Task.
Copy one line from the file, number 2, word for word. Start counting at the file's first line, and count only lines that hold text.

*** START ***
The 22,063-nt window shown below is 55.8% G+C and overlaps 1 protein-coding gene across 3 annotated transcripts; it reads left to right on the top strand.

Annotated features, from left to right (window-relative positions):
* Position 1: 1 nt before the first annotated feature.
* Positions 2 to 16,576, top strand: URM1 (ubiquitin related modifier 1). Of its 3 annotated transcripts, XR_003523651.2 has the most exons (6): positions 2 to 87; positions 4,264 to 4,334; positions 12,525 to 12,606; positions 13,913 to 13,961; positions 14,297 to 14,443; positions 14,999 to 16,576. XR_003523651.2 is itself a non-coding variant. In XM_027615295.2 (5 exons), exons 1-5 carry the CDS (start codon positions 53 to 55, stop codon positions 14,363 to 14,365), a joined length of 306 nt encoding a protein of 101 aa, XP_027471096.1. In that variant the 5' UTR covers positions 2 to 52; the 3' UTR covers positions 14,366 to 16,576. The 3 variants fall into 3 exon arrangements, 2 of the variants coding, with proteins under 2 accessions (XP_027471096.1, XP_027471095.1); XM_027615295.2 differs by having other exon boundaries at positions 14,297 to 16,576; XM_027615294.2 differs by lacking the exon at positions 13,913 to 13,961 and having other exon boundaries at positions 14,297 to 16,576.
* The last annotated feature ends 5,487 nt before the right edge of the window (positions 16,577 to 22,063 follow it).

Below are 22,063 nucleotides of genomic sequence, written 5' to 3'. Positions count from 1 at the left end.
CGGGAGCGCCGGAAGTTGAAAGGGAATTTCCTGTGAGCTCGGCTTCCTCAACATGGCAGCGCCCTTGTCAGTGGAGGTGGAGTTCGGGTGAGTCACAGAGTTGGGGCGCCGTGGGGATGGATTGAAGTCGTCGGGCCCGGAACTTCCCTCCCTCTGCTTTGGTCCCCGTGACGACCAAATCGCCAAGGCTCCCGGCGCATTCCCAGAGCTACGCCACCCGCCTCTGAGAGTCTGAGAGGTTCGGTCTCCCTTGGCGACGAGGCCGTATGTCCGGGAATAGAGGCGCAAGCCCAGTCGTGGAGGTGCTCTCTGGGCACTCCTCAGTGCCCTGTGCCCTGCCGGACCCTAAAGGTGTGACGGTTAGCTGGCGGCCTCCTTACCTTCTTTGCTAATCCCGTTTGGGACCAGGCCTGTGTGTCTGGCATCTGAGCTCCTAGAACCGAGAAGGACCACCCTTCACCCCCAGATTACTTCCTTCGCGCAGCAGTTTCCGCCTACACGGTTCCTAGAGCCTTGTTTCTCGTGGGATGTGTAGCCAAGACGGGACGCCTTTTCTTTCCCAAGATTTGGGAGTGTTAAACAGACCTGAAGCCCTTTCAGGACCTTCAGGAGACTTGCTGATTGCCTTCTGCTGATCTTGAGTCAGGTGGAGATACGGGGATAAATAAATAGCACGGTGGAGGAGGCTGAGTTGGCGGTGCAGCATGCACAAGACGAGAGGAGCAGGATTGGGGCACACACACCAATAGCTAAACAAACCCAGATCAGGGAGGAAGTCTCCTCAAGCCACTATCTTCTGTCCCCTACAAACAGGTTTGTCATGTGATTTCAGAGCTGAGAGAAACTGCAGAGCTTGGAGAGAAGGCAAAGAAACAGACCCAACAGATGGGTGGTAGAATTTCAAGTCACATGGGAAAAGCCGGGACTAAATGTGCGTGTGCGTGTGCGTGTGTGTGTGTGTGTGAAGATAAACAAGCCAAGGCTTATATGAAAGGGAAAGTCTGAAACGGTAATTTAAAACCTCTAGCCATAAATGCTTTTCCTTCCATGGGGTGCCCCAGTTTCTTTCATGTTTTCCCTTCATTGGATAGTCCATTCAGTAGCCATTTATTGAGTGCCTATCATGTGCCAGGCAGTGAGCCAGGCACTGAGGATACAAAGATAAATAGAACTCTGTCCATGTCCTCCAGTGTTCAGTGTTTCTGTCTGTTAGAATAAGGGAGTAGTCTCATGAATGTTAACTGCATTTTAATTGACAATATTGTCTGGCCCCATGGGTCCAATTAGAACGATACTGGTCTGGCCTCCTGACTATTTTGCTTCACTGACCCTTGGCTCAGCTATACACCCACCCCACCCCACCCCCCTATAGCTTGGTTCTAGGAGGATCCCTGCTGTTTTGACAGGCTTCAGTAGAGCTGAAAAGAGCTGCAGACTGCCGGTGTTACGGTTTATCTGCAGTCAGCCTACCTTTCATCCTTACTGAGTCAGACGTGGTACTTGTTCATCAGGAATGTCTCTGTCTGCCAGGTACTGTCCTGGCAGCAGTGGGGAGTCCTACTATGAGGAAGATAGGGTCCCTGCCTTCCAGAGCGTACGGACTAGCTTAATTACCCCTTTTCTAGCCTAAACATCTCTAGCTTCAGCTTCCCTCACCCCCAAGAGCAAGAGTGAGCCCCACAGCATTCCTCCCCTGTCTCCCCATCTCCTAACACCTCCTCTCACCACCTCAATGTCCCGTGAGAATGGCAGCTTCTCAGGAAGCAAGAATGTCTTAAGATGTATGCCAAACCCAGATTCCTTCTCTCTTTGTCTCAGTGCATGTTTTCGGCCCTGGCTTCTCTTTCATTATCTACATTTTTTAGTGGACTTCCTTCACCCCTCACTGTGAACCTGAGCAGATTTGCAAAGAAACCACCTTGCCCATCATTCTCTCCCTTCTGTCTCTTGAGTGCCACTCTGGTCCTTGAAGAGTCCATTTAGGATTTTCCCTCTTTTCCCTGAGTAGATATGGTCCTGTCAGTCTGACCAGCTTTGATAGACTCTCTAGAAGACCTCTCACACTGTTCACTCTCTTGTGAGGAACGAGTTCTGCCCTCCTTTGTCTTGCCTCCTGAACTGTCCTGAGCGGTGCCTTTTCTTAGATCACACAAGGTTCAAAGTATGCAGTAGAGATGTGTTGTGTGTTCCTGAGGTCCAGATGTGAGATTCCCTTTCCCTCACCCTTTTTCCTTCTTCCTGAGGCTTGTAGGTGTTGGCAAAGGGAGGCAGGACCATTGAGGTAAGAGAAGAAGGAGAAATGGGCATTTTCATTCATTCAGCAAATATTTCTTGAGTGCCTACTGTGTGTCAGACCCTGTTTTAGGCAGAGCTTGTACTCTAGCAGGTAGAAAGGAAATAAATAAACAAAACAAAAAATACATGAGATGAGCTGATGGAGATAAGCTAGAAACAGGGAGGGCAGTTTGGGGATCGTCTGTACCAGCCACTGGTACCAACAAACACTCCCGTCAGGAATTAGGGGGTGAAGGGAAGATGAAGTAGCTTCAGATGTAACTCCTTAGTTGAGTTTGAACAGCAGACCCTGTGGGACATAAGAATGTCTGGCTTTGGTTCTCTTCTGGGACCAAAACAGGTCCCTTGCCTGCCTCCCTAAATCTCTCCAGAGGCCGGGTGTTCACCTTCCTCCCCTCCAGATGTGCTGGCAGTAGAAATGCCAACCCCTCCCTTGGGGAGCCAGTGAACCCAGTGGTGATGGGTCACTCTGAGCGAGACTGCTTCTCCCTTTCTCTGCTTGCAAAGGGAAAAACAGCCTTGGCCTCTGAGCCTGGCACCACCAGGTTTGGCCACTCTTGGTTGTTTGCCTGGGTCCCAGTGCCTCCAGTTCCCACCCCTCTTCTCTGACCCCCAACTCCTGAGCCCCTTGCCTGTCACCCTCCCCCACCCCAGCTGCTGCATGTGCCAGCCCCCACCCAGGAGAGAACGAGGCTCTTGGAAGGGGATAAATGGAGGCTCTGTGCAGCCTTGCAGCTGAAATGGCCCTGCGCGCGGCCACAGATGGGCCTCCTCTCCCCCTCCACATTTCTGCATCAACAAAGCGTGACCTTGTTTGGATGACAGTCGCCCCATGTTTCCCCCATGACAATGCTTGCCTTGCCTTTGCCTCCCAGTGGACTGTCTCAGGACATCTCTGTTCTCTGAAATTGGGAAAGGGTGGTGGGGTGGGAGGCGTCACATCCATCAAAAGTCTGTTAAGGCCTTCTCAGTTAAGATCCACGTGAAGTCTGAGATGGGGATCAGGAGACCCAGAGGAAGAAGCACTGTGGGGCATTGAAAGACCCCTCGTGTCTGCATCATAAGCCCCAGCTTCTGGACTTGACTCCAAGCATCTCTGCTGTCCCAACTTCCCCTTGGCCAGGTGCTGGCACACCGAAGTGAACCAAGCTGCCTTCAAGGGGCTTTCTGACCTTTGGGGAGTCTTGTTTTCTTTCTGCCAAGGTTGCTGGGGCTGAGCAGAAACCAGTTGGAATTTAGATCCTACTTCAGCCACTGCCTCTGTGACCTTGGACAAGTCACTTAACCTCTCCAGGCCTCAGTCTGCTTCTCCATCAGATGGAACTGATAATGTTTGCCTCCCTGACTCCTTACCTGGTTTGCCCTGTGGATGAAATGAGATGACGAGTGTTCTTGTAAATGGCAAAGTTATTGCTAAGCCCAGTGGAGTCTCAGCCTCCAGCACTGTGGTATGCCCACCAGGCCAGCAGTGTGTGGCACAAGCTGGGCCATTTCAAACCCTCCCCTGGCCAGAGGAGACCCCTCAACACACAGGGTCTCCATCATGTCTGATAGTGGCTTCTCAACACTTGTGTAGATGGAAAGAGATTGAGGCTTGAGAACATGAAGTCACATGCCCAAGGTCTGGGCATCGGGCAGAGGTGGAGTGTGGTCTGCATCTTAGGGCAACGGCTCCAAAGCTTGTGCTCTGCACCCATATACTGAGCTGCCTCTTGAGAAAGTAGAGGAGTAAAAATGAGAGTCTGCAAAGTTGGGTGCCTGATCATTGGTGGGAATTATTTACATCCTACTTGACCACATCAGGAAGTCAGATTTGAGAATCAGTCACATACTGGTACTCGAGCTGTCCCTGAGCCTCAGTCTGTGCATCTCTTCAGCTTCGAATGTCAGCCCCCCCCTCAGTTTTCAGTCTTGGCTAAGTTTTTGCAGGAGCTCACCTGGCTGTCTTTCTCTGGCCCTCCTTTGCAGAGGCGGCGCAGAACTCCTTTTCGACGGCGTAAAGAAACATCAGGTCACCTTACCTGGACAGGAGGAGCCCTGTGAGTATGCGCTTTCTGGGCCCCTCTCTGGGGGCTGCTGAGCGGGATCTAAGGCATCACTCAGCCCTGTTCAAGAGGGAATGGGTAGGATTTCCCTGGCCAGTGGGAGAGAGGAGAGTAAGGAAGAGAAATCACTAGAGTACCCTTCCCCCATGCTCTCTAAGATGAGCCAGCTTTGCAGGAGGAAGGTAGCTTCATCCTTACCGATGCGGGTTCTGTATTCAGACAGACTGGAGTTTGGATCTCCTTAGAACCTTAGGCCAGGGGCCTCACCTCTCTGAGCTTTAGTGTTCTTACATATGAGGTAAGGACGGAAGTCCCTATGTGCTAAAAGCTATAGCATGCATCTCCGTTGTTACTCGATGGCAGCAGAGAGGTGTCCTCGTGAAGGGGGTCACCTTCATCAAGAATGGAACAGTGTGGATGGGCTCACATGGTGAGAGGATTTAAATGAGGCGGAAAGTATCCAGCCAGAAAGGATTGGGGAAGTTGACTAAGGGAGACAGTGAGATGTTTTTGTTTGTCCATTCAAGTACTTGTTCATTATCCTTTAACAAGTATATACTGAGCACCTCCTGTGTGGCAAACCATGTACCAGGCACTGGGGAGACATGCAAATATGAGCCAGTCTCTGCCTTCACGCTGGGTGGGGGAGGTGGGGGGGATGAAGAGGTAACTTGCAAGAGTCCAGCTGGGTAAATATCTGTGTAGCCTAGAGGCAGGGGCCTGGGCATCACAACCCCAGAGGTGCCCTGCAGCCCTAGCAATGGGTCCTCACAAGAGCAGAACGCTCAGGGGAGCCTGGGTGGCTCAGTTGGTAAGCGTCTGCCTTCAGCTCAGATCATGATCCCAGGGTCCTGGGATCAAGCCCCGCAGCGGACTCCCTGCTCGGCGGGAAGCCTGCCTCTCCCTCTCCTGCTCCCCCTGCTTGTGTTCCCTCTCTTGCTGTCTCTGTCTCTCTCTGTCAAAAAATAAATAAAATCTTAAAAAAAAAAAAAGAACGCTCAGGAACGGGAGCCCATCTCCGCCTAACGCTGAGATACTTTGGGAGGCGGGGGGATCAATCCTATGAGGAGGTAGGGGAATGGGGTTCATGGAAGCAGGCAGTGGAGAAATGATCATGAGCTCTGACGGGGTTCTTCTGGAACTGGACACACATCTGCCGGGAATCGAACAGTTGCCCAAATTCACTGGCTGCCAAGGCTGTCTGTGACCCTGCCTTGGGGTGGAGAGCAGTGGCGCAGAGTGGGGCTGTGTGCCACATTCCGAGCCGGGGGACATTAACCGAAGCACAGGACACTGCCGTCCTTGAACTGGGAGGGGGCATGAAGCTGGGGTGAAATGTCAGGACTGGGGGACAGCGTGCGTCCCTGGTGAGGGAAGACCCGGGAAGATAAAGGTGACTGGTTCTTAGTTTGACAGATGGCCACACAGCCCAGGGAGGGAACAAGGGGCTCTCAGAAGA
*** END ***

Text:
Annotated features, from left to right (window-relative positions):